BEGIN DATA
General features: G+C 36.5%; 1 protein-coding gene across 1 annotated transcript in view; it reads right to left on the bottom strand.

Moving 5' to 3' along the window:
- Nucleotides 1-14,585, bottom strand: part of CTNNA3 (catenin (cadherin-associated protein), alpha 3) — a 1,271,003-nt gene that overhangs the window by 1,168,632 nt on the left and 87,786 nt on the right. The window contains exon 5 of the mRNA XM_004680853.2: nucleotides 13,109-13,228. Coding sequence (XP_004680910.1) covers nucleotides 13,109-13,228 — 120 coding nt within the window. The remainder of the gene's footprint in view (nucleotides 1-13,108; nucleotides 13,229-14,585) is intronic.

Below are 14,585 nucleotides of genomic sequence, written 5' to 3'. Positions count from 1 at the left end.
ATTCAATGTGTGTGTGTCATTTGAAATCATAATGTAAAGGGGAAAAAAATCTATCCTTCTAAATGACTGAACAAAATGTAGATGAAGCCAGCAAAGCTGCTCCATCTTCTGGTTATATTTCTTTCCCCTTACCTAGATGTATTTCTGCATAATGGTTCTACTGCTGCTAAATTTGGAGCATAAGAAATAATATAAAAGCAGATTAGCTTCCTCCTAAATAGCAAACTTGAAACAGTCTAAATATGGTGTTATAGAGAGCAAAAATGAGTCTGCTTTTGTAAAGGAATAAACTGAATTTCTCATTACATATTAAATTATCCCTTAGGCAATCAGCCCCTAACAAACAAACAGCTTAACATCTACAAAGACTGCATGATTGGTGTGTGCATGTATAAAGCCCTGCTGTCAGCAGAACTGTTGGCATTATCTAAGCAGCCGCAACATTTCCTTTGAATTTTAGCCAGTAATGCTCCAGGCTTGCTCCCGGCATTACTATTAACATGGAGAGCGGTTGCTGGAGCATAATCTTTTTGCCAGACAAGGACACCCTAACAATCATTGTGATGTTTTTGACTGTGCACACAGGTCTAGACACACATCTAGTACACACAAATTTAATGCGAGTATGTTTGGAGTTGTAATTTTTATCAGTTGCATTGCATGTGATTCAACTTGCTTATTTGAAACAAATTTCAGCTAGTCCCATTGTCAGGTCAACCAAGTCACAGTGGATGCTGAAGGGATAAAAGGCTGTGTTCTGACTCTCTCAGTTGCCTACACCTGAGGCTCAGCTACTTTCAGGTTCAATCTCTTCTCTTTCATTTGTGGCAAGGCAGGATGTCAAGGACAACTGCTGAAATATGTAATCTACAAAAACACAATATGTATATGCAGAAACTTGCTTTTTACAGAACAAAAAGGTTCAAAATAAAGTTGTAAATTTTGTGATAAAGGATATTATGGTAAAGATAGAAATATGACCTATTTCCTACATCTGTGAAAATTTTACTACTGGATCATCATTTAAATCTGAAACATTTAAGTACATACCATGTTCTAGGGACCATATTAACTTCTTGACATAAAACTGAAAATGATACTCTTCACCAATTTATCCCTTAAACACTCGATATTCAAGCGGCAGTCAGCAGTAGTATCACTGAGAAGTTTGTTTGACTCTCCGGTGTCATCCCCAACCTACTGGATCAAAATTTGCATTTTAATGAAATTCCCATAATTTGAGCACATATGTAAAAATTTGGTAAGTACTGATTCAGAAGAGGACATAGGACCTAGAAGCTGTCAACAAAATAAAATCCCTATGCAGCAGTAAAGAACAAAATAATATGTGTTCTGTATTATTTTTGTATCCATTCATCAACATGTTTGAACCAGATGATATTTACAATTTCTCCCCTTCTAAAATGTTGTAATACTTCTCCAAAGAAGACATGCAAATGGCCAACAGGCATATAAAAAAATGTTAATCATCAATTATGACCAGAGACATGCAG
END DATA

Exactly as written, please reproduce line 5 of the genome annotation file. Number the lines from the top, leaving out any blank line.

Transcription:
ATTCAATGTGTGTGTGTCATTTGAAATCATAATGTAAAGGGGAAAAAAATCTATCCTTCTAAATGACTGAACAAAATGTAGATGAAGCCAGCAAAGCTGCTCCATCTTCTGGTTATATTTCTTTCCCCTTACCTAGATGTATTTCTGCATAATGGTTCTACTGCTGCTAAATTTGGAGCATAAGAAATAATATAAAAGCAGATTAGCTTCCTCCTAAATAGCAAACTTGAAACAGTCTAAATATGGTGTTATAGAGAGCAAAAATGAGTCTGCTTTTGTAAAGGAATAAACTGAATTTCTCATTACATATTAAATTATCCCTTAGGCAATCAGCCCCTAACAAACAAACAGCTTAACATCTACAAAGACTGCATGATTGGTGTGTGCATGTATAAAGCCCTGCTGTCAGCAGAACTGTTGGCATTATCTAAGCAGCCGCAACATTTCCTTTGAATTTTAGCCAGTAATGCTCCAGGCTTGCTCCCGGCATTACTATTAACATGGAGAGCGGTTGCTGGAGCATAATCTTTTTGCCAGACAAGGACACCCTAACAATCATTGTGATGTTTTTGACTGTGCACACAGGTCTAGACACACATCTAGTACACACAAATTTAATGCGAGTATGTTTGGAGTTGTAATTTTTATCAGTTGCATTGCATGTGATTCAACTTGCTTATTTGAAACAAATTTCAGCTAGTCCCATTGTCAGGTCAACCAAGTCACAGTGGATGCTGAAGGGATAAAAGGCTGTGTTCTGACTCTCTCAGTTGCCTACACCTGAGGCTCAGCTACTTTCAGGTTCAATCTCTTCTCTTTCATTTGTGGCAAGGCAGGATGTCAAGGACAACTGCTGAAATATGTAATCTACAAAAACACAATATGTATATGCAGAAACTTGCTTTTTACAGAACAAAAAGGTTCAAAATAAAGTTGTAAATTTTGTGATAAAGGATATTATGGTAAAGATAGAAATATGACCTATTTCCTACATCTGTGAAAATTTTACTACTGGATCATCATTTAAATCTGAAACATTTAAGTACATACCATGTTCTAGGGACCATATTAACTTCTTGACATAAAACTGAAAATGATACTCTTCACCAATTTATCCCTTAAACACTCGATATTCAAGCGGCAGTCAGCAGTAGTATCACTGAGAAGTTTGTTTGACTCTCCGGTGTCATCCCCAACCTACTGGATCAAAATTTGCATTTTAATGAAATTCCCATAATTTGAGCACATATGTAAAAATTTGGTAAGTACTGATTCAGAAGAGGACATAGGACCTAGAAGCTGTCAACAAAATAAAATCCCTATGCAGCAGTAAAGAACAAAATAATATGTGTTCTGTATTATTTTTGTATCCATTCATCAACATGTTTGAACCAGATGATATTTACAATTTCTCCCCTTCTAAAATGTTGTAATACTTCTCCAAAGAAGACATGCAAATGGCCAACAGGCATATAAAAAAATGTTAATCATCAATTATGACCAGAGACATGCAG